They all have played a noble part in making ‘70’s’ name,

Come then, your glasses raise again – They have not worked in vain.


Charge your glasses once again, we toast the Maintenance Flights,

Fly we cannot without aid from those who service kites,

Our lives we place within their hands

Our trust they will not fail

Raise your glasses, drink their health – “The Ground Staff “ will prevail.


Absent friends we won’t forget, the Heroes ‘70’ knew,

Men who gave their very all – they perished in the ‘blue’,

For ‘Seventy’s’ fame they did retain,

And we shall not forget,

Raise your glasses with respect – to “70’s heroes yet”.


So when the day of Victory dawns, and Jerry is no more,

Back to the peaceful life we’ll go and bombing shall be o’er,

And when men meet, their kin to greet,

Each toast may noble be,

But you can give a noble cheer    -   “The Gallant Seventy”.


3.  To the tune of "Over the Rainbow"

fragment from the papers of Sgt Eddie Coe


Somewhere over Benghazi, way down low,

There's a Wimp on one engine

Chased by a one oh,

Somewhere over Benghazi, 

Heinkels fly,

 . . . . . . . . . 

Why then, oh, why must I?



4.To the tune of `Clementine`

from the papers of Sgt Eddie Coe


Down to Flights each ruddy morning, sitting waiting for a clue,

Same old notice on the flight board, maximum effort - guess where to?

Seventy Squadron, Seventy Squadron, though we say it with a sigh,

We  must do this bloody mail run every night until we die.


Get your guns cleaned, do your dailies, round it off with air tests, *

Rumour has we're going Northwards, but we know we're going West!

Take-off from the Western Desert, sixty, Fuka or nine, **
Same old aircraft, some old aircrew, same old target, same old time.
Navigator! have you lost us? Come up here and have a look,

Someone's shot our starboard wing off! We're all right chaps, that's Tobruk! ***

Oh to be in Piccadilly, selling matches by the score, ****

Then we would not have to do that bloody mail run any more.


 Gary Coe writes:

* Pre-flights & daily inspections

** Landing grounds - i.e. LG60, LG09, Fuka.

***I've been told by aircrew that you always got fired on over Tobruk no matter whose hands it was in, (friendly or foe).  It made no difference.

****The handicapped & blinded men from the Great War would often sell matches on the street corners, (they did in Hull), a small tray hung from their neck.  Everybody smoked in those days.  Also no welfare support, for some the only way to scratch a living.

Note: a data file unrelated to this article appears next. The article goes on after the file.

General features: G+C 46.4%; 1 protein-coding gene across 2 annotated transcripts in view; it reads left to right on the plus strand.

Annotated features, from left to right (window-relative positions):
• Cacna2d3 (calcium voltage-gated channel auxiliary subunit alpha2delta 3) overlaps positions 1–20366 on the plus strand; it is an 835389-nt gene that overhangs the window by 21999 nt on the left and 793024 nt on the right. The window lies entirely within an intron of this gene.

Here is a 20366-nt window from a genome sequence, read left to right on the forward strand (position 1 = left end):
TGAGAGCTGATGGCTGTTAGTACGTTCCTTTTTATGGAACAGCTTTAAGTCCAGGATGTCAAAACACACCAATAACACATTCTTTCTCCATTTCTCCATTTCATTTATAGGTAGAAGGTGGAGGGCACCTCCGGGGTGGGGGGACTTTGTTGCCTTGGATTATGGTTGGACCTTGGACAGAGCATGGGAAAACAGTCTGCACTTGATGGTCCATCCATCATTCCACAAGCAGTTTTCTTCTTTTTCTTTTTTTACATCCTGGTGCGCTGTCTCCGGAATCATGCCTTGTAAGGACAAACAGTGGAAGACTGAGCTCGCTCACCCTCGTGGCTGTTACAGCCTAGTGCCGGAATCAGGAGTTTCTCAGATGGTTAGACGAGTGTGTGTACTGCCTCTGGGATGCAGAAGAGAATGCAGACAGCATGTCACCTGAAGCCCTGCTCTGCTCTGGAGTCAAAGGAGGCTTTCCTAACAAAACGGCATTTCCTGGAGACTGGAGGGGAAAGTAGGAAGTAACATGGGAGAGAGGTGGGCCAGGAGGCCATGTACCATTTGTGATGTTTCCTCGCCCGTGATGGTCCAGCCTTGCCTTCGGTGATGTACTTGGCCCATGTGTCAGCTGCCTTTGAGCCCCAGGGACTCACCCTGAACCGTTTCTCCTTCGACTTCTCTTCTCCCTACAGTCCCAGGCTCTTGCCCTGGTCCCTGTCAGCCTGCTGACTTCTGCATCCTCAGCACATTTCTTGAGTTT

I've heard Eddie sing this on many occasions backed up by Bob Brown (rear gunner).   These two communicated every week right up until the end.


The following reproduced by courtesy of the Wellington Aviation Museum, Moreton-in-Marsh



A pretty little bomber parody sung by 70 Squadron from 1941 in the Middle East.

There's an old-fashioned Wimpey
With old-fashioned wings,
With a fuselage tattered and torn.
She's got old-fashioned engines
All tied up with string
It's a wonder she was ever air-borne.
Still, she's quite safe and sound
'Cos she won't leave the ground,
And there's something that makes her divine:
For those up above were all taught how to love
That old-fashioned Wimpey of mine.


Also on display in this superb little museum is the following poem, dedicated to ground crew:


Three Cheers For The Man On The Ground

E.Sykes 1942

Wherever you walk, you will hear people talk,
Of the men who go up in the air.
Of the dare-devil way, they go into the fray;
Facing death without turning a hair.

They'll raise a big cheer and buy lots of beer,
For a pilot who's home on leave;
But they don't give a jigger,
For a flight mech or rigger
With nothing but 'props' on his sleeve.

Thet just say 'nice day' and then turn away,
With never a mention of praise.
And the poor bloody erk who does all the work;
Just orders his own beer,
And pays!

They've never been told, of the hours in the cold
That he spends sealing Germany's fate.
How he works on a kite, till all hours of the night;
And then turns up next morning at eight.

He gets no rake-off for working 'till take-off';
Or helping the aircrew prepare;
But whenever there's trouble, it's 'quick at the double';
The man on the ground must be there.

Each flyng crew could tell it to you;
They know what this man's really worth.
They know he's a part of the RAF's heart,
Even though he stays close to the earth.

He doesn't want glory, but please tell his story;
Spread a little of his fame around.
He's one of a few, so give him his due;
Three cheers for the man on the ground.